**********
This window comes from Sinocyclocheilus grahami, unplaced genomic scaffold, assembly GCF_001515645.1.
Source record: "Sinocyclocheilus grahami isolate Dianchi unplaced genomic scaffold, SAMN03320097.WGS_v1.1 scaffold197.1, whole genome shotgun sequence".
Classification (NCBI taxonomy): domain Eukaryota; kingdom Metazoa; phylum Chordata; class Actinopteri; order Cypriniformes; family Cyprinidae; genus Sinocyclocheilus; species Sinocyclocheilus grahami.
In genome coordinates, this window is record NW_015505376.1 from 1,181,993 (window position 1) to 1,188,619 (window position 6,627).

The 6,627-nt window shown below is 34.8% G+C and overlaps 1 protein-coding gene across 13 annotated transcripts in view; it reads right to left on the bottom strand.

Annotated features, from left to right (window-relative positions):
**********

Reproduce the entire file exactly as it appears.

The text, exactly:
This window comes from Sinocyclocheilus grahami, unplaced genomic scaffold, assembly GCF_001515645.1.
Source record: "Sinocyclocheilus grahami isolate Dianchi unplaced genomic scaffold, SAMN03320097.WGS_v1.1 scaffold197.1, whole genome shotgun sequence".
Classification (NCBI taxonomy): domain Eukaryota; kingdom Metazoa; phylum Chordata; class Actinopteri; order Cypriniformes; family Cyprinidae; genus Sinocyclocheilus; species Sinocyclocheilus grahami.
In genome coordinates, this window is record NW_015505376.1 from 1,181,993 (window position 1) to 1,188,619 (window position 6,627).

The 6,627-nt window shown below is 34.8% G+C and overlaps 1 protein-coding gene across 13 annotated transcripts in view; it reads right to left on the bottom strand.

Annotated features, from left to right (window-relative positions):